404 Hampstead Garden Suburb Virtual Museum : Document : Edith How-Martyn [SUFL17]
Edith How-Martyn
Edith How-Martyn

Overview of Edith How-Martyn

She lived at 38 Hogarth Hill

Born Edith How in Middlesex in 1875, died Australia in 1954.

Attended North London Collegiate School, then University College, Aberystwyth studying Mathematics and Physics. Received external BSc from London University in 1903 (most universities did not award degrees to women. Was a Mathematics lecturer but gave up to campaign for votes for women.

Married George Herbert Martyn in 1899 and they adopted a shared surname: How Martyn

Initially belonged to the WSPU in which she had a senior role: was joint Honorary Secretary (with Charlotte Despard).

She was one of the first suffragettes to be imprisoned in 1906 for “scuffling with police” when trying to make a speech in the lobby of House of Commons – this was one of first acts of suffragette militancy. She served one month in Holloway.

In 1907 she left the WSPU and was a leader and co-founder of the Women’s Freedom League (WFL), due to concerns about the lack of democracy in the WSPU and opposition to violent acts. The WFL was still a ‘militant’ suffragette organization, but only advocated non-violent illegal acts (influenced by Mahatma Gandhi).

She was involved in actions designed to attract publicity for the WFL, for example an attempt to disrupt the King’s procession to the February 1909 opening of Parliament. Muriel Matters hired a small dirigible (airship) which took off from Hendon airfield, aiming to drop leaflets over the procession and Parliament. The wind took the dirigible elsewhere, but 25kg of leaflets were dropped from the balloon which had the slogans “Votes for Women” and “Women’s Freedom League” on it. This attracted significant press coverage (see images). Edith How Martyn was ‘support crew’, driving her car in pursuit of the balloon.

Edith How-Martyn was Honorary Secretary of the WFL and edited ‘The Vote’, the WFL weekly newspaper.

In 1911 she became Head of WFL’s Political and Militant Department. Her first action was to organise a boycott the 1911 Census. She went to urge women to join together in an act of civil disobedience:  ‘… to boycott the census, to refuse all information about themselves and their households… We intend to do our best to make it unreliable and inaccurate.’  

Although initiated by the WFL, the WSPU soon joined the campaign, recognising the potential for publicity.  In addition to the boycott itself, there were numerous public meetings to support the campaign, including one on the eve of the census where Edith How Martyn spoke in Trafalgar Square.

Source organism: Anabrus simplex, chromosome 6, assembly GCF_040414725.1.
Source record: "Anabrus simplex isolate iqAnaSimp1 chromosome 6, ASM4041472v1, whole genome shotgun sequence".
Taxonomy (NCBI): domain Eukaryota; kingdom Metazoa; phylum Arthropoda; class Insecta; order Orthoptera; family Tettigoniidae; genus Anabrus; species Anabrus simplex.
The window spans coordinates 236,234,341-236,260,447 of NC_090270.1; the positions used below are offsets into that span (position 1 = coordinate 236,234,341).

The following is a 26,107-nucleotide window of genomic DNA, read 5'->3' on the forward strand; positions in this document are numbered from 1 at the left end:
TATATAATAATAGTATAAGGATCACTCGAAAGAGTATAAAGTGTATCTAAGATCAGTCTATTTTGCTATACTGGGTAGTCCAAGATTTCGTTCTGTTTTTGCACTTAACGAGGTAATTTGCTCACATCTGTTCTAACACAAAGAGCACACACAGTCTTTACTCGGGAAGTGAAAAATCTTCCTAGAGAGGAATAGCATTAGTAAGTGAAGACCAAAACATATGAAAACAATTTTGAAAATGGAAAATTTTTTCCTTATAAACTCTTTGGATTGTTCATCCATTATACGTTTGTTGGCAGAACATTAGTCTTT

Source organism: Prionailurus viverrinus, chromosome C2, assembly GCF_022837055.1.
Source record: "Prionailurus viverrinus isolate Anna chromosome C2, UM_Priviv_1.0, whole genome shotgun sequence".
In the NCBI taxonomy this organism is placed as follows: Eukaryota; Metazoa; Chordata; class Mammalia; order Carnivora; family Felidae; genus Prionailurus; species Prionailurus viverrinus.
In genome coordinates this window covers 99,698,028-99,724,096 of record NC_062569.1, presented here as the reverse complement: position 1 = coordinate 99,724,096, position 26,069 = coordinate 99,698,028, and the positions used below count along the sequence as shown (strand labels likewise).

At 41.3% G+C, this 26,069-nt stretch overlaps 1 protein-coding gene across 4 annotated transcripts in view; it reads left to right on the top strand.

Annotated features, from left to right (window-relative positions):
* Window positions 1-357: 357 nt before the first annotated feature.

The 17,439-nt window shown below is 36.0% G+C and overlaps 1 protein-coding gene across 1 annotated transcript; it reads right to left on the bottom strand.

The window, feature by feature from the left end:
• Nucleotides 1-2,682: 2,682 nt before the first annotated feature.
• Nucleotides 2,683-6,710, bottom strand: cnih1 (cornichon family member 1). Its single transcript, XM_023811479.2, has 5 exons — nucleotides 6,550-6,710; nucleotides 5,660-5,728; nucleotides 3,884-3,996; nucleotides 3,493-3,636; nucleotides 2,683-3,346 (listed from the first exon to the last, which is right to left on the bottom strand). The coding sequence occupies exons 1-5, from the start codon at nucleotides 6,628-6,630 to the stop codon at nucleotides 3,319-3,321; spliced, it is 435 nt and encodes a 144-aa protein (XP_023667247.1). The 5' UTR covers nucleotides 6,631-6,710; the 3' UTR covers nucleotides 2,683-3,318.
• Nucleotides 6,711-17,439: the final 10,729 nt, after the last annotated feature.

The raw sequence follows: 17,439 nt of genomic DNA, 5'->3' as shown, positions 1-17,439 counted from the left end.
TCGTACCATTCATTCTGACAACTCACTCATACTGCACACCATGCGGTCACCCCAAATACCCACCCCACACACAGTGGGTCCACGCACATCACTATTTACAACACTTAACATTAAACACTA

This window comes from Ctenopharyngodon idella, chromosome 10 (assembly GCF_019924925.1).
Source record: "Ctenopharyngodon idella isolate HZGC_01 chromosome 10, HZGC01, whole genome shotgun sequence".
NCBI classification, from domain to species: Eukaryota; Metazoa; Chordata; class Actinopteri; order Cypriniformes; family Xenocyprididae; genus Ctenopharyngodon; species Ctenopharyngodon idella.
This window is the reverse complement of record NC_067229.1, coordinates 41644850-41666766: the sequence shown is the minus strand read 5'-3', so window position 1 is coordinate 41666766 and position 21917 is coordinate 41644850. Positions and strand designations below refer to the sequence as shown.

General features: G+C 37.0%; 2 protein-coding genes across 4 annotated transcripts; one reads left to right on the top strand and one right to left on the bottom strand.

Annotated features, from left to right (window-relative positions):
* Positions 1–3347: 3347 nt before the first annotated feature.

She and her husband did not complete the census form, but Edith wrote:
“No votes for women. No information from women.”
“Legislation without Representation is slavery.”
“The occupier of this house is not a person only a woman. See decision of House of Lords Scottish Graduates Case 1908.”

The enumerator inserted additional information in red ‘by authorisation of the Registrar General’ stating:
•    Information received that this was an open house on census night
•    Herbert How Martin (sic) - Head - Approx 40 – Married - Scientific man
•    Mrs How Martin
•    6 female visitors

Their home was an open house; one which accommodated women who were staying somewhere other than at home to avoid registration. Herbert and Edith were “resisters” rather than evaders as they spoke to the enumerator, however Edith wrote in The Vote about her movements around London on census night when she avoided being at home.

In 1912 she resigned her position in the WFL, probably due to ill health.

She was also co-founder of the Women’s Tax Resistance League (1909-1918) which was closely connected to the WFL. It advocated withholding taxes, particularly property taxes. The number of women involved was quite small, however it generated considerable publicity through court cases where women’s property was distrained (removed by bailiffs) to covered unpaid taxes. Following such court cases, there were usually demonstrations at the auctions as well as public meetings, including at least two in HGS.

In the 1918 General Election for Hendon (the first election when women were allowed to stand). She became the first female member of Middlesex County Council in 1919, later coming chair. She organised the first children’s play centre in HGS and became a close friend of Henrietta Barnett who mentioned her in her will.

In 1926 she established the Suffragette Fellowship to maintain links between suffrage activists but also to record the history and save memorabilia. This formed the basis of the collection now held by the Museum of London.

She also campaigned for birth control. Organised 1927 World Population Conference and was Director of the Birth Control Information Centre.

Edith How Martyn is commemorated on the Dame Millicent Fawcett statue unveiled in 2018 in Parliament Square, where she is one of the 55 women and 4 men whose name and picture are on the statue’s plinth.

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